Capcom giveth and Capcom taketh away. The new Resident Evil 2 comes bearing some gifts, whilst briskly denying the dweebs a few others. The mood was set early, when the title screen didn’t greet me with Capcom’s usual clarion call – the beloved tendency it has to bellow the names of its games at you, as if to remind you that, yes, this is the game you’ve bought; yes, you’ve made the right decision; and yes, we’re unbelievably happy that you’ve done so.

The voice that announces each Resident Evil does so with a delectable mixture of malice and pride. Without it, it was clear – as it was in Resident Evil 7, where it was also absent – that we were in for a more restrained affair. Nevertheless, there remains a scattering of references to set fans of not just Resident Evil but of zombie horror in general convulsively nodding and winking. The following are the clutch of easter eggs I’ve spotted; head on over to the forums to add in any more that you’ve found.

Brad Vickers poster

It wouldn't be Resident Evil 2 without a wink, or a cluck, from Brad ‘Chickenheart’ Vickers. The erstwhile member of the S.T.A.R.S. Alpha Team – famous for flying his helicopter away from the horrors of Raccoon Forest, leaving his fellow S.T.A.R.S. members to fend for themselves – makes an appearance in the New Game 2nd Run mode. In the original Resident Evil 2, Vickers could be seen stalking the streets in zombified form. Here, you can spot him in poster form, plastered on a wall in the side room nestled in the underpass behind the RPD. Ironically enough, he's stood heroically on an RPD recruitment poster.

P.T. Reference (?)

Early on in the game, in both Leon and Claire’s scenarios, there’s a suspect spray paint mark that hooked my brain. In an alleyway before the police station, the letters ‘T’ and ‘P’ are visible, like an inversion of Kojima’s famous teaser for the cancelled Silent Hills. You may think me mad – that I'm seeing patterns in the yellow graffiti – but consider this: there are 26 letters in the alphabet, and the artists at Capcom just happen to have chosen these two. Coincidence? I think not – in other news, let me tell you about the illuminati…

Albert Wesker’s voice

When playing as Leon, you come across Ada Wong, the sphinxlike secret agent that's prowled the fringes of the series for years. At one point, she takes her orders from a voice at the other end of a walkie-talkie. It's swathed in static, alien and warped like the teacher from Peanuts, but we know who it is – who it has to be. It’s the ex-head of S.T.A.R.S., Albert Wesker, and we can only wonder what nefarious claptrap he’s up to. It’s a nice touch, having him haunt the game as an electronic ghost.

Get Down!

Starting not in the city but in a petrol station on the outskirts was a good move, and it meant that I didn’t see an iconic quote coming until it landed, like a shell casing. Resident Evil has the odd knack of bestowing the most humdrum lines with ludicrous preeminence. It’s secret is in momentarily halting the churn of gore and thudding music and having its performers weight their lines with pulpy panache.

Consider the line, in Resident Evil (2002) ‘Chris, this way!’ You wouldn’t find it in Fitzgerald, but arriving as it does just before Chris Redfield has his throat torn out by a rabid dog, and spoken with Albert Wesker’s cybernetic detachment, it’s the stuff of legend. Similarly, when Leon first meets Claire, all he says is, ‘Get down!’ But as it precedes the whip of a headshot, saving Claire a bite from behind, it’s enshrined into Resident Evil myth.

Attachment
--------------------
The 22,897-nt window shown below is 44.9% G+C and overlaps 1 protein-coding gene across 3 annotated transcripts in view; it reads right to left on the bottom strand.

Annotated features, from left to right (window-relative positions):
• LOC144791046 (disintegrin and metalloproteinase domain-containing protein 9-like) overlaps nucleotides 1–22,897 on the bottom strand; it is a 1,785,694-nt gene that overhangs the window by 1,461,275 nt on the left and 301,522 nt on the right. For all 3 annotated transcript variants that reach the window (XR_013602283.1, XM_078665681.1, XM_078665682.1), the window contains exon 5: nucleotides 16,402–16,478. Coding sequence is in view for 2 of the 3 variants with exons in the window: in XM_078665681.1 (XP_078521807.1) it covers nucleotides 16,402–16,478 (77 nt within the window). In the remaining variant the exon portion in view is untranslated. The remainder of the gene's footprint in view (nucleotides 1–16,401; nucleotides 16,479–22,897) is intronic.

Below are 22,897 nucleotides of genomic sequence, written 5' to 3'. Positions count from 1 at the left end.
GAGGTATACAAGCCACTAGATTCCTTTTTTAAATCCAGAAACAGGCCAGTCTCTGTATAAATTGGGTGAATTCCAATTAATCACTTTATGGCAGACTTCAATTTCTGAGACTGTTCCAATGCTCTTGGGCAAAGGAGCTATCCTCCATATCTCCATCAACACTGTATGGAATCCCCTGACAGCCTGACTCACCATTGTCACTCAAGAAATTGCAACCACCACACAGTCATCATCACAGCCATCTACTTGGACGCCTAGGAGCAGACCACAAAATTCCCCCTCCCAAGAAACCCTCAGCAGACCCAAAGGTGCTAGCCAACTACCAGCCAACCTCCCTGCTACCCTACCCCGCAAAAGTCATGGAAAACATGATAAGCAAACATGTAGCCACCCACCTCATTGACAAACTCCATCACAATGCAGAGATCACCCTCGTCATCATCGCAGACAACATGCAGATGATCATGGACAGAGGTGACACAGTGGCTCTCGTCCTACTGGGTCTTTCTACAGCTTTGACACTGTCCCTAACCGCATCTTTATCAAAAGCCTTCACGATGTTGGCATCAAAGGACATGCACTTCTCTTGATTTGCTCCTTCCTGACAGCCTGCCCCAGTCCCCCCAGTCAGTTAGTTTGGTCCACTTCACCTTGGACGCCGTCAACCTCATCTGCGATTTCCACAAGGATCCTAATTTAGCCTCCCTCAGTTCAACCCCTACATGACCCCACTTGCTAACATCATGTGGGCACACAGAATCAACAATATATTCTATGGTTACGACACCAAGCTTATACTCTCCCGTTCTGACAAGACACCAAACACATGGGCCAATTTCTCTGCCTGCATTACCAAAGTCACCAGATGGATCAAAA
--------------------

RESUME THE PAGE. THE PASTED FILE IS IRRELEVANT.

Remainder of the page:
Robert Kendo

The gruff and grizzled Robert Kendo is back, and the facade of his gun shop has been given a fresh lick of neon. That’s not all that’s changed; Kendo now has an ailing daughter. She’s been bitten, and her voice carries the telltale rasp of the reanimated. It makes not just for a call back to original game but a nice reference to the progenitor virus of all zombie fiction, Night of the Living Dead. In George A. Romero’s film, one of the survivors holed up in the farmhouse basement is Harry, whose daughter Karen is infected. Harry is unaware of the sealing of his daughter’s fate, whereas Kendo appears burdened by the weight of what he must do.

Vending machine zombie

There’s a black vein of humour running throughout Resident Evil 2. It’s nice to see Mr X, the hulking Tyrant, topped with a fedora – which makes him surreally sympathetic, as if he longs to be a real boy. Early on in the police station, there is a lovely little touch: the sight of a lone zombie banging forlornly on a vending machine that refuses to cooperate. 

It instantly brings to mind the line from Dawn of the Dead, spoken by Ken Foree; at seeing the shuffling horde flock to the shopping mall, he says, ‘They don't know why, they just remember.’ There’s shades of that reflection here in Resident Evil 2. Aside from anything else, it might be the first zombie – ever – whose emotions (such as they are) I empathise with completely.

We Do It!

In the main reception area of the RPD, just to the left as you come in the main doors, you will see a plinth. On that plinth is the supposed motto of Raccoon City Police Department, ‘We do it!’ And they certainly do. But the motto is a reference to Capcom’s announcement of the remake, which happened in 2015. Capcom producer Yoshiaki Hirabayashi stood in front of a camera and explained that Capcom delivers what its fans want, and he took off his jacket, revealing the motto on his T-shirt. That was back in 2015. Now it’s 2019. They did it!

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